Growth Strategy #71: Embracing Risk

Growth Strategy #71: Embracing Risk

As a serial entrepreneur risk has always been a big part of my journey. In the early days, I was probably more risk averse than I am now, or maybe I've learned how to understand and mitigate the risks better.

Being risk averse can show up in many ways and for me it was not 'shipping', sharing my projects or ideas with the world, primarily because of a fear of failure and what other people would think.  Therefore, unconsciously I thought if I don't share my ideas, then I can't fail, the converse being, if I don't share neither can I succeed.

Increasing my awareness of my tendency to be risk-averse, helped me to overcome this barrier.  In cognitive psychology, this is known as Risk Aversion Bias and developing an awareness of this, can help us transform it into a powerful catalyst for personal growth.

Good for: becoming aware of self-imposed limitations
Best used by: You; a trained practitioner

In our pursuit of personal growth and success, we often encounter a formidable adversary called risk.

This cognitive bias, deeply rooted in our psychology, inclines us to prefer the familiar and predictable over the uncertain and potentially rewarding.  While it may safeguard us from immediate harm, it can also hinder our progress and limit our potential for growth.

People develop this bias due to a combination of psychological, evolutionary, and environmental factors. Here are some key reasons:

  1. Fear of loss means humans are naturally wired to be more sensitive to potential losses than gains. The fear of losing something valuable, whether it's financial resources, social status, or personal well-being, can trigger a strong aversion to taking risks.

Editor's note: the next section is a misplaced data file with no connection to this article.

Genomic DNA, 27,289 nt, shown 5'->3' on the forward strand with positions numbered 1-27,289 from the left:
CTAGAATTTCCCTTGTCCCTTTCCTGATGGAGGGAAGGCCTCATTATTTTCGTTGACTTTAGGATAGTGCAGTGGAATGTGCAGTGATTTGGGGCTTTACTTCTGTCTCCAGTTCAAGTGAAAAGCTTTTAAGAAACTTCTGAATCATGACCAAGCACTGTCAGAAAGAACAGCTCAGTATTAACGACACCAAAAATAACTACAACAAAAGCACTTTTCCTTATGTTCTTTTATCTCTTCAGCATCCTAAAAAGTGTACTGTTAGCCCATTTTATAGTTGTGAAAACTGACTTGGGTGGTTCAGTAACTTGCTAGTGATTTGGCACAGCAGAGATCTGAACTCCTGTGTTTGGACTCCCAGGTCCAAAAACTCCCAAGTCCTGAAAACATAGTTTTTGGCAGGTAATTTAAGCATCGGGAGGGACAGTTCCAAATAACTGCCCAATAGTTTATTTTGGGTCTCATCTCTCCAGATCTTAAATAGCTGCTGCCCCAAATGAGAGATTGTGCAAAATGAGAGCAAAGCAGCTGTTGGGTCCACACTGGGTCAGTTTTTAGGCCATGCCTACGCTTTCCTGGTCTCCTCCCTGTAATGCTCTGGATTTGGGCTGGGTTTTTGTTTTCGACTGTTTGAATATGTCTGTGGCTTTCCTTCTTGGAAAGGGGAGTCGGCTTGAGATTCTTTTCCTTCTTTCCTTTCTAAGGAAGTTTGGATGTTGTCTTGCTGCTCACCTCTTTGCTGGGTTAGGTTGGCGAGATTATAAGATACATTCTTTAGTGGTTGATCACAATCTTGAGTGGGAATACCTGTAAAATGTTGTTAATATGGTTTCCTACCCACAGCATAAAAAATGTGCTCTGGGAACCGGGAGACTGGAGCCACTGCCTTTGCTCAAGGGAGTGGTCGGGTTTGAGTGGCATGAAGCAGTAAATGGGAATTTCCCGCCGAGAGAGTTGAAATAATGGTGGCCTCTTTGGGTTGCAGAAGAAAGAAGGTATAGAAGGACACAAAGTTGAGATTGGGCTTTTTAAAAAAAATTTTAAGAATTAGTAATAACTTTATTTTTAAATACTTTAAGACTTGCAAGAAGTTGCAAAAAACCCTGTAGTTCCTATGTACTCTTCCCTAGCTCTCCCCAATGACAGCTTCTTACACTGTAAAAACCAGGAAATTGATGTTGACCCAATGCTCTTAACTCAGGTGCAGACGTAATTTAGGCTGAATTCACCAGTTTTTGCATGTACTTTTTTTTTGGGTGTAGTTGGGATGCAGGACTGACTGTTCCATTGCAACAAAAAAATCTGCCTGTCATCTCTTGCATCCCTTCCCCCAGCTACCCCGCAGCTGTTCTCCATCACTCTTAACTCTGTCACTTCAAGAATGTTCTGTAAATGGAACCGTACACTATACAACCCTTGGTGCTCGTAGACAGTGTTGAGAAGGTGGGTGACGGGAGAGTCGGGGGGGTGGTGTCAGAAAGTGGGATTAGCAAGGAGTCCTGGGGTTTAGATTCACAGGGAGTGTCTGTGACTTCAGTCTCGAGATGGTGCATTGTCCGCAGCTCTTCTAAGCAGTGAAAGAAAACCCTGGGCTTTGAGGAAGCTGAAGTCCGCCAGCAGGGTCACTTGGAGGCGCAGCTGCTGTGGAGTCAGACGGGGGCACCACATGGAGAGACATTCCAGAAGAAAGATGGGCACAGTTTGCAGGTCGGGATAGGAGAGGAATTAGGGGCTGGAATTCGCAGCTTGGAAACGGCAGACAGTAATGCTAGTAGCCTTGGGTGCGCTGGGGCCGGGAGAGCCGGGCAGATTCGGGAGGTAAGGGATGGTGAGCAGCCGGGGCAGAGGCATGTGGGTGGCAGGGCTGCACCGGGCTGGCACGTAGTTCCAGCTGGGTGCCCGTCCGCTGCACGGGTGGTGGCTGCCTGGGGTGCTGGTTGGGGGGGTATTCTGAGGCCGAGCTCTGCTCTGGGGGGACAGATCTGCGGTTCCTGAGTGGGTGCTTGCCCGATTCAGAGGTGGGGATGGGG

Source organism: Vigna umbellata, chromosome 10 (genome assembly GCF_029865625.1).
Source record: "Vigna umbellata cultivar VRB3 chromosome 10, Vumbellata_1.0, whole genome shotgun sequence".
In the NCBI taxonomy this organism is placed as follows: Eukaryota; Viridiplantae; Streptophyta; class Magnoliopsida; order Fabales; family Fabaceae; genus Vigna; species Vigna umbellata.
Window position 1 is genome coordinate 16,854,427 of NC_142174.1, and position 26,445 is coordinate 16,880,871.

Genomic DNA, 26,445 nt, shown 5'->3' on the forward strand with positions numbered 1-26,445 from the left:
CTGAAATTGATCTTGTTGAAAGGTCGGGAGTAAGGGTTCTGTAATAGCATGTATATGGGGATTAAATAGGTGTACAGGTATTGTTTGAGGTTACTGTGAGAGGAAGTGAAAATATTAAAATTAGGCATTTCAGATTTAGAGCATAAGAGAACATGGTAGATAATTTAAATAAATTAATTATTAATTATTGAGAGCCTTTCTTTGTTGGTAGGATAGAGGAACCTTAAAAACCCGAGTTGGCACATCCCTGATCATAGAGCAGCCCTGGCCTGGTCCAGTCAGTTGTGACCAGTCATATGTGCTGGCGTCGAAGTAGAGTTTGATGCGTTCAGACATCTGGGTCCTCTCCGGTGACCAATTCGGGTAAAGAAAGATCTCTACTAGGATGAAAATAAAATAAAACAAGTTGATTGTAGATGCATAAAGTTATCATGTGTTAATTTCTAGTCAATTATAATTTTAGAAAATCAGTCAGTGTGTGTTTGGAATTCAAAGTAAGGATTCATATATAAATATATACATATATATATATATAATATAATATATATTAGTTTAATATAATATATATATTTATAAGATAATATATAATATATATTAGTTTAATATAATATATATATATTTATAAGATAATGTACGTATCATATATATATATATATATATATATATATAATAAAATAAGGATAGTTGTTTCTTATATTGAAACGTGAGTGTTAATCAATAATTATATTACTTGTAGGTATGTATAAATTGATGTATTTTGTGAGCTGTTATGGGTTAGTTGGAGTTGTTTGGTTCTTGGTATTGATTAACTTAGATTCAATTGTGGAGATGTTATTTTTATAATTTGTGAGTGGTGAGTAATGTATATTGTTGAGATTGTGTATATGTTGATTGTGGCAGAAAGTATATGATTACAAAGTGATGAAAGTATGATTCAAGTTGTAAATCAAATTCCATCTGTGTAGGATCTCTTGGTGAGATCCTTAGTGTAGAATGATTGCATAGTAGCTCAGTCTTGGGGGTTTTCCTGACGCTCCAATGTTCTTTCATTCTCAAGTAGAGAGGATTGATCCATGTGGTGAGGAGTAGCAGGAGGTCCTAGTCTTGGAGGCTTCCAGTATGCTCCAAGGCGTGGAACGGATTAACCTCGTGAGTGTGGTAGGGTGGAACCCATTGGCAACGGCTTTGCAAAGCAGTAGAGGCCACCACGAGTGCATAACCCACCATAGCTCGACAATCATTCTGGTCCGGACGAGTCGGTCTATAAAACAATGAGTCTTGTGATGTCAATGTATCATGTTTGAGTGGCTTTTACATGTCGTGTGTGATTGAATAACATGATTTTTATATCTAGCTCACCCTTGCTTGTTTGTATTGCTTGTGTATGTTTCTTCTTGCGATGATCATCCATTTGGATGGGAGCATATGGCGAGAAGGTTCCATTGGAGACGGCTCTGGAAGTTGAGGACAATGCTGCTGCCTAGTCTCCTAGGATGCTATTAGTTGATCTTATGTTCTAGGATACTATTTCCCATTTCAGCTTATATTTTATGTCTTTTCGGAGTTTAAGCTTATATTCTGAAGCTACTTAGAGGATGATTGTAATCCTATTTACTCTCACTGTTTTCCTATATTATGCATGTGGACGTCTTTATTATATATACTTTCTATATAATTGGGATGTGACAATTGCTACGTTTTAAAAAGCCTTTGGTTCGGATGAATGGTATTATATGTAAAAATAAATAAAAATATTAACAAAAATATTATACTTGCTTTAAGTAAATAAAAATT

2. Uncertainty and the unknown is inherently uncomfortable for many individuals. Uncertainty about the outcome of a risky decision can create anxiety and a desire for stability, leading to a bias towards avoiding risks altogether.
  3. Past experiences and conditioning as a result of previous negative experiences or failures. If someone has encountered significant setbacks or experienced adverse consequences from taking risks in the past, they may develop a tendency to avoid similar situations in the future.
  4. Society and culture play a role in shaping individuals' risk attitudes. Cultural norms, family upbringing, and societal expectations influence our attitude. For example, if a person grows up in an environment that values conformity and stability over exploration and innovation, they may develop a stronger aversion to risk.
  5. Loss aversion refers to the tendency to value avoiding losses more than acquiring equivalent gains. Therefore, individuals may prioritize safeguarding what they already have over potential gains that come with uncertainty.
  6. The availability heuristic is a mental shortcut where people base judgments on readily available examples or information. If individuals can easily recall instances of negative outcomes or failures associated with taking risks, they may perceive the potential risks as more significant than the potential rewards.